As a world leader in food production, the future of Australia’s agriculture sector is promising, but it faces many challenges. On one hand, a meaningful increase in agriculture exports is expected by 2050 while on the other, the sector will likely reckon with significant long-term climate change risks that will need to be managed.
According to the CSIRO, the ability of Australian agricultural businesses to remain globally competitive was found to strongly depend on the proportionate cost of energy. The cost of energy as a proportion of production costs in Australian agriculture has significantly increased in recent years and impacted the costs and profitability of agricultural businesses. Thus, access to affordable reliable energy is necessary for the continued sustainability and enhanced growth of the sector.
Considering these facts and the potential development of new energy markets, the Queensland Government released the Hydrogen Industry Strategy in May 2019, highlighting its commitment to delivering a sustainable hydrogen industry by 2030 and providing opportunities for domestic users while developing new export markets. The strategy focused on renewable hydrogen, otherwise known as green hydrogen, which is produced by renewable energy or from residual biomass.
This article aims to provide a quick overview of this versatile energy carrier and the potential opportunities for its development in Queensland and the Queensland agriculture sector.
What is Hydrogen?
Hydrogen is a basic element in the universe, most commonly existing in water. With industrialisation, more and more artificial hydrogen is being produced which plays an important role in building human society.
In general, hydrogen is produced in several methods:
Potential Hydrogen Markets
The appetite to explore hydrogen as an energy carrier is growing pace, with billions of dollars being spent worldwide – $500 million in Australia by 2030 as per the Technology Investment Roadmap – on pioneering projects to integrate hydrogen in energy markets.
Access to any of these markets will strongly depend on two main factors, the H2 production rate and the cost of H2 production with an established target cost of AU$2 per kgH2 in Australia.
Hydrogen provides the opportunity to export Queensland’s sunshine to the world. In November 2020, the Queensland Government appointed Mick de Brenni as Minister for Energy, Renewables and Hydrogen, Australia’s first dedicated minister for hydrogen. The designation of a dedicated minister indicates the importance that the hydrogen industry is expected to play in the Queensland economy.
Shortly after his appointment, the Minister appointed two new Hydrogen Champions, Member for Mundingburra Les Walker and Member for Rockhampton Barry O’Rourke, who are responsible for spearheading the development of the Queensland hydrogen industry.
Role of Queensland agriculture in H2 development
There has been a progressive commitment among farmers to invest in energy efficiency and renewable energy technologies with 40 per cent of farmers generating some renewable energy on-farm.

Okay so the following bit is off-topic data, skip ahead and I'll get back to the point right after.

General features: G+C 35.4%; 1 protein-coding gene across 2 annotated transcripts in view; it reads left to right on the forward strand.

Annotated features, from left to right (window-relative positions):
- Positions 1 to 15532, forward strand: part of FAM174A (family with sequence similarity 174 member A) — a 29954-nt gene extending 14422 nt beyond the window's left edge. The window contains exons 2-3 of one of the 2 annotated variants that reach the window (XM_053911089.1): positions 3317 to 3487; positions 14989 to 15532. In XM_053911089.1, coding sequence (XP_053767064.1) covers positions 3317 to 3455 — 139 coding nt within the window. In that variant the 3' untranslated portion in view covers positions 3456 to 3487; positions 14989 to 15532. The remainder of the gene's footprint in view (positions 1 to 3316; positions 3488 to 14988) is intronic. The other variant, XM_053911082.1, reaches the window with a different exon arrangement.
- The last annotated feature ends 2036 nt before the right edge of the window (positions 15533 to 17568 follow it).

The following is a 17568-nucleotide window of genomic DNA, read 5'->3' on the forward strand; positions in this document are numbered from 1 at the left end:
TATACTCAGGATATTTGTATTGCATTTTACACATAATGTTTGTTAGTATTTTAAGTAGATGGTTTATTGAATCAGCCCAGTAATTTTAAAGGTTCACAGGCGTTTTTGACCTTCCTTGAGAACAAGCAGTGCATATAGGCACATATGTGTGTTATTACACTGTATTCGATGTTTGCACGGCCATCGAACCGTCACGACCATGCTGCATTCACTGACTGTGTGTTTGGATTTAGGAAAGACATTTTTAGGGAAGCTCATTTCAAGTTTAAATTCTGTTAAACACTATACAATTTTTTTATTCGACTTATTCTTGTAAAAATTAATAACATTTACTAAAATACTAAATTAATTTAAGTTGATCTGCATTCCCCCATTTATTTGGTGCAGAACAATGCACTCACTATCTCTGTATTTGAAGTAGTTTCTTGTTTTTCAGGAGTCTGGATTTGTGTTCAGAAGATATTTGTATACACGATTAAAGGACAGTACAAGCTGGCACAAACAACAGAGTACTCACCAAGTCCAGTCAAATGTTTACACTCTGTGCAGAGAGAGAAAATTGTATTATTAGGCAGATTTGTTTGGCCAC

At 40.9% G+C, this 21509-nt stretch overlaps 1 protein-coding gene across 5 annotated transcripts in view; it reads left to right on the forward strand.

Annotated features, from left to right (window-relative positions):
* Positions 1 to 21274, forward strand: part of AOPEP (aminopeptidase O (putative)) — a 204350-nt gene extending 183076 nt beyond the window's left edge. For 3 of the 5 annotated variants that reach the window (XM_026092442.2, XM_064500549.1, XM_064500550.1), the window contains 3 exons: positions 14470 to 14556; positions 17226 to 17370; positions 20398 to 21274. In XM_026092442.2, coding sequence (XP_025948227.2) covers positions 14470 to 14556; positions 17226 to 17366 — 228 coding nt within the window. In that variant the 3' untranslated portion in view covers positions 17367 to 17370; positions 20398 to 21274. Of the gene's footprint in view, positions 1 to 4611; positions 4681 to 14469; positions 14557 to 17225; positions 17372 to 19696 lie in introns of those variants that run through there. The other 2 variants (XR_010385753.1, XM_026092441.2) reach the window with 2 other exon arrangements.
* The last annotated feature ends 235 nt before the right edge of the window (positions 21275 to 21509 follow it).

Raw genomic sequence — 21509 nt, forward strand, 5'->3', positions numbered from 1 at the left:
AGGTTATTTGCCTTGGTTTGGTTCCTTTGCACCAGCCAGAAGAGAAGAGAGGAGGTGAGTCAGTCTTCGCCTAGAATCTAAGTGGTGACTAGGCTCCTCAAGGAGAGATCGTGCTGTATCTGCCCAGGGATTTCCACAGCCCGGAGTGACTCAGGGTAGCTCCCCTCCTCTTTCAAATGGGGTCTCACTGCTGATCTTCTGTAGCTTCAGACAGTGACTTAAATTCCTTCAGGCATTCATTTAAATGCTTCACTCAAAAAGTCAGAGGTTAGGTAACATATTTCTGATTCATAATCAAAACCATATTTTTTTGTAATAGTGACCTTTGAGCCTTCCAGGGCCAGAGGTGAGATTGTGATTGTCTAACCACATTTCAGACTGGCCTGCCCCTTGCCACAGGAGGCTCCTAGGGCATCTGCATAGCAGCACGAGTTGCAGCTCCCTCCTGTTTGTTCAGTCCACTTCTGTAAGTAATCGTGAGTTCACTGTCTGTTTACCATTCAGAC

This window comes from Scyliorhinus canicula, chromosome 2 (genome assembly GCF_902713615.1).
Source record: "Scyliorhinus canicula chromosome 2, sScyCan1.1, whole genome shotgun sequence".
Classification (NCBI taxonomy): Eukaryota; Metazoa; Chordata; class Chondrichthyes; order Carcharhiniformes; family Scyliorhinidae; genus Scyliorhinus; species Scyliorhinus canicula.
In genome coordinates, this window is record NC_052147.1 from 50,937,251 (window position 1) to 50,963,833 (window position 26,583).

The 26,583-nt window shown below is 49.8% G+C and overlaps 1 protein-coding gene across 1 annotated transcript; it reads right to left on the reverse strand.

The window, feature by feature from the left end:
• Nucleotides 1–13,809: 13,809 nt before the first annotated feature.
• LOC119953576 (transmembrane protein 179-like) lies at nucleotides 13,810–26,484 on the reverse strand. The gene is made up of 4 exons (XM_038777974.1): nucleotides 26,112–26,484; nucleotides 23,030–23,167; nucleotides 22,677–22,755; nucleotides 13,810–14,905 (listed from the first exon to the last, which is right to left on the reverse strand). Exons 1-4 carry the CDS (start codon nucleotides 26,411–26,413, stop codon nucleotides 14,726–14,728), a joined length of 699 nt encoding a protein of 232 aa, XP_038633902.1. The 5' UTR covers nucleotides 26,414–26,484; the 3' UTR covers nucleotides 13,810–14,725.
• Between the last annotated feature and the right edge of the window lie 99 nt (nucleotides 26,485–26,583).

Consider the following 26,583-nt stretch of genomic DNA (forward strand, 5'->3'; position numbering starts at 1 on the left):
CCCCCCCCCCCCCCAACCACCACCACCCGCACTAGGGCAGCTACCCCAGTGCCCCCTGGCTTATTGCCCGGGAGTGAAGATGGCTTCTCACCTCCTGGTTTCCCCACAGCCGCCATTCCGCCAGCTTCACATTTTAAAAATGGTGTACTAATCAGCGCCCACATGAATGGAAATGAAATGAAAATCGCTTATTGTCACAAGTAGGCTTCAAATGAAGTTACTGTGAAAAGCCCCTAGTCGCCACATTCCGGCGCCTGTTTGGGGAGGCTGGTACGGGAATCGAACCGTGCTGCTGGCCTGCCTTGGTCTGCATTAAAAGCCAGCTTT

The increasing challenges of remaining profitable as a result of increasing energy prices and reliability issues have resulted in agribusinesses increasingly implementing efficiency measures, and off-grid or alternative energy solutions in an attempt to gain control over energy prices.
With farmers increasingly adopting renewable energy technologies and representing one of the major users of energy in Australia, there is a potential opportunity for H2 to be generated and implemented on-farm if the H2 industry continues to develop as expected.
Opportunities and challenges
Current H2 projects in Queensland
By 2030, Queensland hopes to be at the forefront of renewable hydrogen production in Australia, supplying an established domestic market and export partners. Considering these targets, the projects that are currently under development in Queensland are as follows.
What is next?
H2 is enjoying momentum in Australia and despite its infancy, with the right policies and the successful development of a H2 hub, Queensland can embrace its growth to accelerate commercial production, reduce its carbon emissions and the base costs of energy within the region.
Other industries have already begun assessing the feasibility of producing H2 and developing diverse pathways for its adoption. For the agriculture sector (one of the main consumers of energy in Australia) a detailed understanding of the conditions that need to be presented to drive down the costs including the definition of a realistic pathway and timeline of full-scale commercial operations is important for a real commitment to address the risk associated with climate change and the continuously increasing energy costs.
Read our earlier article about the potential for Hydrogen on Farm here.
 Heath, R., Darragh, L., & Laurie, A. (2018). The impacts of energy costs on the Australian agriculture sector.
 Technology Investment Roadmap Discussion Paper https://consult.industry.gov.au/climate-change/technology-investment-roadmap/supporting_documents/technologyinvestmentroadmapdiscussionpaper.pdf
 PWC (2019) https://www.pwc.com.au/infrastructure/powering-the-global-food-bowl-july-2019.pdf
 Projects registered in the International Energy Agency database.